Most wasps are most active in the morning and slow down considerably at midday, when the sun's heat is most oppressive. Not so oriental hornets, who build nests underground: their workers do more digging the more they're bombarded with sunlight. That's probably because, as researchers at Tel Aviv University revealed, nanostructures in the insect's exoskeleton form a kind of solar cell, harvesting light energy that could power the hornet's work.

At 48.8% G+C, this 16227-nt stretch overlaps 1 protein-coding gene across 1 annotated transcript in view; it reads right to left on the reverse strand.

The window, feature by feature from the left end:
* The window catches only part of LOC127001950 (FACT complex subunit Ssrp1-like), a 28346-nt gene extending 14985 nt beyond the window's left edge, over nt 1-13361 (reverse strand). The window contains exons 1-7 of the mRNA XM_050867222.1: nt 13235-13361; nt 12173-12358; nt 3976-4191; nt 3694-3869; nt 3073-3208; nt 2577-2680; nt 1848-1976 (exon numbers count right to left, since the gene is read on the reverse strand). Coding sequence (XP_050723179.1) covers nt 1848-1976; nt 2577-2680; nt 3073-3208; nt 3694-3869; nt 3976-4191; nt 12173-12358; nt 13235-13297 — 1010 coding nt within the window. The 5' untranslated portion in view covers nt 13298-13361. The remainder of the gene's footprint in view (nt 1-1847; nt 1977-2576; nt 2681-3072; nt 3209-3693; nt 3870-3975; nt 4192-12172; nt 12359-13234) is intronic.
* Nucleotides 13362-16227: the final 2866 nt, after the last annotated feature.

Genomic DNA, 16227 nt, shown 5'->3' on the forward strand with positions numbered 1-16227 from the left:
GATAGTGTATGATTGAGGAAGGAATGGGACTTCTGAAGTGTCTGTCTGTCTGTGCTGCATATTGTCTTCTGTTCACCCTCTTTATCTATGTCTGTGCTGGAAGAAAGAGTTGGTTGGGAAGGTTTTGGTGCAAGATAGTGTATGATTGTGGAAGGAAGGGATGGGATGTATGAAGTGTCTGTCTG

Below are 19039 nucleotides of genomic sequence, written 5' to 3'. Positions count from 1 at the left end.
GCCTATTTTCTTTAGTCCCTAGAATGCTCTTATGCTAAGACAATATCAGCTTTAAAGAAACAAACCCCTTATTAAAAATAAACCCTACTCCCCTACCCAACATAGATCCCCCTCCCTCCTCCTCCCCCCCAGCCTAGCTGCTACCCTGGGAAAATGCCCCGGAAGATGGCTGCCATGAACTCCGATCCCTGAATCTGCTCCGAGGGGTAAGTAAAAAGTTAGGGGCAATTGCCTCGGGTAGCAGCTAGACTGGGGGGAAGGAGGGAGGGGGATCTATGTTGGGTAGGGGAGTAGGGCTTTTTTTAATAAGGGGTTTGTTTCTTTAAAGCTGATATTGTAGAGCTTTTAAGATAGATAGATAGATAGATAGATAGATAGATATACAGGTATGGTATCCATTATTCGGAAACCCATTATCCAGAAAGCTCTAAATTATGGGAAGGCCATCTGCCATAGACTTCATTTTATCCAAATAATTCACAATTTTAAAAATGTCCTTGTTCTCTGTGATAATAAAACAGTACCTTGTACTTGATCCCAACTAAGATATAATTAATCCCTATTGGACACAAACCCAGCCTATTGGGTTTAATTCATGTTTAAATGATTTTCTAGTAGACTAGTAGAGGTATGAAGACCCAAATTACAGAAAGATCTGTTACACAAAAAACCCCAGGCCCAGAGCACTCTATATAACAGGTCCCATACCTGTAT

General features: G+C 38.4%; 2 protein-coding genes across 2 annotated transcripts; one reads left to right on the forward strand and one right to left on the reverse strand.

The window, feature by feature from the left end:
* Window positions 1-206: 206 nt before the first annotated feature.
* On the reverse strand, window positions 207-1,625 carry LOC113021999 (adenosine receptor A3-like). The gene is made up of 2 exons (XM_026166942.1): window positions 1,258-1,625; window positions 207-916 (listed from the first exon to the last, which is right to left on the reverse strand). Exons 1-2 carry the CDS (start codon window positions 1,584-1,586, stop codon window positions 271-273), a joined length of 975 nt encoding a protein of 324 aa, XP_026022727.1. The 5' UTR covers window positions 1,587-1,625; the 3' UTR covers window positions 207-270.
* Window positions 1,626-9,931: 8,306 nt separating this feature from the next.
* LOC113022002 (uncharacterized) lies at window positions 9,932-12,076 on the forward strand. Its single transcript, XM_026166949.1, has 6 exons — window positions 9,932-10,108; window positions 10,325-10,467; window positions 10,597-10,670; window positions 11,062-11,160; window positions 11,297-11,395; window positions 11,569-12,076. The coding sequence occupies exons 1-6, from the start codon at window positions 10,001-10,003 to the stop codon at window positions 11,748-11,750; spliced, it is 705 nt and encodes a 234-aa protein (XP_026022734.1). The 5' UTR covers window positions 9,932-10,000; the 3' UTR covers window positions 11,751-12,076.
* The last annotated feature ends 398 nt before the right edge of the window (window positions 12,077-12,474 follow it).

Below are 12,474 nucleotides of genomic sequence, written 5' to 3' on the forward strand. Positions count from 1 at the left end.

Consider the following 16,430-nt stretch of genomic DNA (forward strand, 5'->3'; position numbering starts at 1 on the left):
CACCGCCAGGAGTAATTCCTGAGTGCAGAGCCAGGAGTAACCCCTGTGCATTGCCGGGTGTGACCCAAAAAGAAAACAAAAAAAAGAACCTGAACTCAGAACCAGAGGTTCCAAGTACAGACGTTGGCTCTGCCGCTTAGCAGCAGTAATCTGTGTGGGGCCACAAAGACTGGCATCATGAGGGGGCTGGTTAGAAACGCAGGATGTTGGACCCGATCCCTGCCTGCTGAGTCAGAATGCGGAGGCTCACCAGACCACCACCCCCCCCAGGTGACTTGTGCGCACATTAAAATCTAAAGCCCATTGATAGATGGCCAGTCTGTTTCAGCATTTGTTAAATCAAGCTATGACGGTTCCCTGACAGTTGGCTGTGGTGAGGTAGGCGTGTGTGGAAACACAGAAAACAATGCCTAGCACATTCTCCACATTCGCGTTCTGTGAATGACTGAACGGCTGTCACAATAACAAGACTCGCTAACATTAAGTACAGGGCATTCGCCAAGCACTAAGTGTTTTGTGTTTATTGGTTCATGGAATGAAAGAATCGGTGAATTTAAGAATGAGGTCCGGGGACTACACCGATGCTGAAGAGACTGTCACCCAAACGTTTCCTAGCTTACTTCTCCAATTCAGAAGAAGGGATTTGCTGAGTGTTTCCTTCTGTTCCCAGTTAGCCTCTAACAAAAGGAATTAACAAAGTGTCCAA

In the brown section of the hornet's abdomen, the layers of cuticle that make up the exoskeleton are embossed with grooves about 160 nanometers high. The grooves are arranged into a sort of grating, which helps trap the light that hits the hornet and bounce it around within the cuticle. The yellow section, which has small, interlocking protrusions about 50 nanometers high, also absorbs light--and the researchers showed that xanthoperin, the pigment that gives it its yellow color, can be used to convert light into electricity. It's likely doing just that inside the insect, which would explain why they're busiest when it's sunniest--and why, as a previous study found, anesthetized Oriental hornets wake up faster when they're pounded with UV light.